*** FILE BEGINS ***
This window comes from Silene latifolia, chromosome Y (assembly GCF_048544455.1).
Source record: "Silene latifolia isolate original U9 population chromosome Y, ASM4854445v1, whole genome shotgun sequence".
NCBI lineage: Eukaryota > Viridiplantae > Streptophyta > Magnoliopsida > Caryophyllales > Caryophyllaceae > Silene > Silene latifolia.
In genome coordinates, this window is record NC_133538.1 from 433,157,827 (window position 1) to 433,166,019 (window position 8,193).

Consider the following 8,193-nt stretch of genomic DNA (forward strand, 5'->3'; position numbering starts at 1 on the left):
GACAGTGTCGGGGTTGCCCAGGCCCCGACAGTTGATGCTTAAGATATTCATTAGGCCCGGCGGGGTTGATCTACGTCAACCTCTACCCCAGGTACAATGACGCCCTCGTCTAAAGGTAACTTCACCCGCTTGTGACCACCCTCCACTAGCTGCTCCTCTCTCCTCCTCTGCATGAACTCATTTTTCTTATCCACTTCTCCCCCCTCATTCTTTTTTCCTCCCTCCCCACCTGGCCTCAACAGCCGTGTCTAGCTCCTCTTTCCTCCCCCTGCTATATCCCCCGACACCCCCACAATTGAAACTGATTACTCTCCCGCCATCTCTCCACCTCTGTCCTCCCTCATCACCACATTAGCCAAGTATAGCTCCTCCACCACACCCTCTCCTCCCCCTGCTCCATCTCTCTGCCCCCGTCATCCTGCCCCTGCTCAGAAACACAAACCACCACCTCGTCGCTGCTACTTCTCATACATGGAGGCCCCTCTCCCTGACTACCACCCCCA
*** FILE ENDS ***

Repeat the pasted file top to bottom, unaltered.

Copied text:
This window comes from Silene latifolia, chromosome Y (assembly GCF_048544455.1).
Source record: "Silene latifolia isolate original U9 population chromosome Y, ASM4854445v1, whole genome shotgun sequence".
NCBI lineage: Eukaryota > Viridiplantae > Streptophyta > Magnoliopsida > Caryophyllales > Caryophyllaceae > Silene > Silene latifolia.
In genome coordinates, this window is record NC_133538.1 from 433,157,827 (window position 1) to 433,166,019 (window position 8,193).

Consider the following 8,193-nt stretch of genomic DNA (forward strand, 5'->3'; position numbering starts at 1 on the left):
GACAGTGTCGGGGTTGCCCAGGCCCCGACAGTTGATGCTTAAGATATTCATTAGGCCCGGCGGGGTTGATCTACGTCAACCTCTACCCCAGGTACAATGACGCCCTCGTCTAAAGGTAACTTCACCCGCTTGTGACCACCCTCCACTAGCTGCTCCTCTCTCCTCCTCTGCATGAACTCATTTTTCTTATCCACTTCTCCCCCCTCATTCTTTTTTCCTCCCTCCCCACCTGGCCTCAACAGCCGTGTCTAGCTCCTCTTTCCTCCCCCTGCTATATCCCCCGACACCCCCACAATTGAAACTGATTACTCTCCCGCCATCTCTCCACCTCTGTCCTCCCTCATCACCACATTAGCCAAGTATAGCTCCTCCACCACACCCTCTCCTCCCCCTGCTCCATCTCTCTGCCCCCGTCATCCTGCCCCTGCTCAGAAACACAAACCACCACCTCGTCGCTGCTACTTCTCATACATGGAGGCCCCTCTCCCTGACTACCACCCCCA